bestblackfriday
make a magic bottle - a tutorial... filled with equal parts distilled water & glycerin drops, then add glitter flakes, sequins, light plastic beads - anything that sparkles and is light enough to float around. | artsy ants by dorothea
dorothea
dorothea make a magic bottle - a tutorial... filled with equal parts distilled water & glycerin drops, then add glitter flakes, sequins, light plastic beads - anything that sparkles and is light enough to float around. | artsy ants
fun with food
reuse plastic bottles,  - these are hysterical!  Could be filled with gravel/plaster/sand for weight and used as garden art.  This would be so fun as a challenge for FHE or a family reunion by PHguy
PHguy
PHguy reuse plastic bottles, - these are hysterical! Could be filled with gravel/plaster/sand for weight and used as garden art. This would be so fun as a challenge for FHE or a family reunion
Favorites
3M MV14-10FLX Scotchlok Vinyl Insulated Locking Fork Terminal 16-14 AWG, #10 Stud, Blue, 100/BT, 3M Scotchlok Locking fork terminal is made of ETP copper with tin plated finish for added durability and corrosion resistance. It has brazed barrel covered by an adhesive-lined vinyl insulated sleeve that is color coded and sized for 16 - 14 AWG wire range. It measures 0.880 Inch x 0.350 Inch. It has 10 AWG spring-like tongue that locks in place around the stud even when mount screw is not tightened. It has a voltage rating of 600 Volts. Fork terminal is UL listed and CSA certified. by newprice0102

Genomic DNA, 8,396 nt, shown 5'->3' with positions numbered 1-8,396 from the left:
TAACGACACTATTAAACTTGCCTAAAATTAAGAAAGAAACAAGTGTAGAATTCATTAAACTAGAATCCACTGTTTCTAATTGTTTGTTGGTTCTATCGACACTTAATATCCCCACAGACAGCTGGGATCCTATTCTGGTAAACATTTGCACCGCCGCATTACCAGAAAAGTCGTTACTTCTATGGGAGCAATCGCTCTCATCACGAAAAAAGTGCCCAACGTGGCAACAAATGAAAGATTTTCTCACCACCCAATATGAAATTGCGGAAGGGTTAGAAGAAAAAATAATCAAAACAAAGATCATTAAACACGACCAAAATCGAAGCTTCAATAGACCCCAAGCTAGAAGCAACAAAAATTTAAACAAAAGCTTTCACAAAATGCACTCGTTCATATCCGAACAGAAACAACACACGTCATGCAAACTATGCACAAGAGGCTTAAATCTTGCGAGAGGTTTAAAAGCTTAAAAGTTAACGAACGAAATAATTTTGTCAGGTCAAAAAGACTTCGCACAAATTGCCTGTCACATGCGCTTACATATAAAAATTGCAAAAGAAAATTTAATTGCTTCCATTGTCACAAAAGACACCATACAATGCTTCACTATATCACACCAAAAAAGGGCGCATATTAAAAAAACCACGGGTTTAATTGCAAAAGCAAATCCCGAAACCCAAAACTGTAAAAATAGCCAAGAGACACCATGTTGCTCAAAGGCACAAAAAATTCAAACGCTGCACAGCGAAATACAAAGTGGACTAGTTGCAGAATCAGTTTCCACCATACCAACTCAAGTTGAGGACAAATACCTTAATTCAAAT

newprice0102
newprice0102 3M MV14-10FLX Scotchlok Vinyl Insulated Locking Fork Terminal 16-14 AWG, #10 Stud, Blue, 100/BT, 3M Scotchlok Locking fork terminal is made of ETP copper with tin plated finish for added durability and corrosion resistance. It has brazed barrel covered by an adhesive-lined vinyl insulated sleeve that is color coded and sized for 16 - 14 AWG wire range. It measures 0.880 Inch x 0.350 Inch. It has 10 AWG spring-like tongue that locks in place around the stud even when mount screw is not tightened. It has a voltage rating of 600 Volts. Fork terminal is UL listed and CSA certified.
bestblackfriday
came across these gorgeous images of Birch containers filled with hydrangea, roses, peonies, green mist, tree of heaven white lizzyanthus and hypericum berry.  The hanging amaranthus gives it such a feminine touch and pulls the entire piece  together by helena
helena
helena came across these gorgeous images of Birch containers filled with hydrangea, roses, peonies, green mist, tree of heaven white lizzyanthus and hypericum berry. The hanging amaranthus gives it such a feminine touch and pulls the entire piece together
Favorites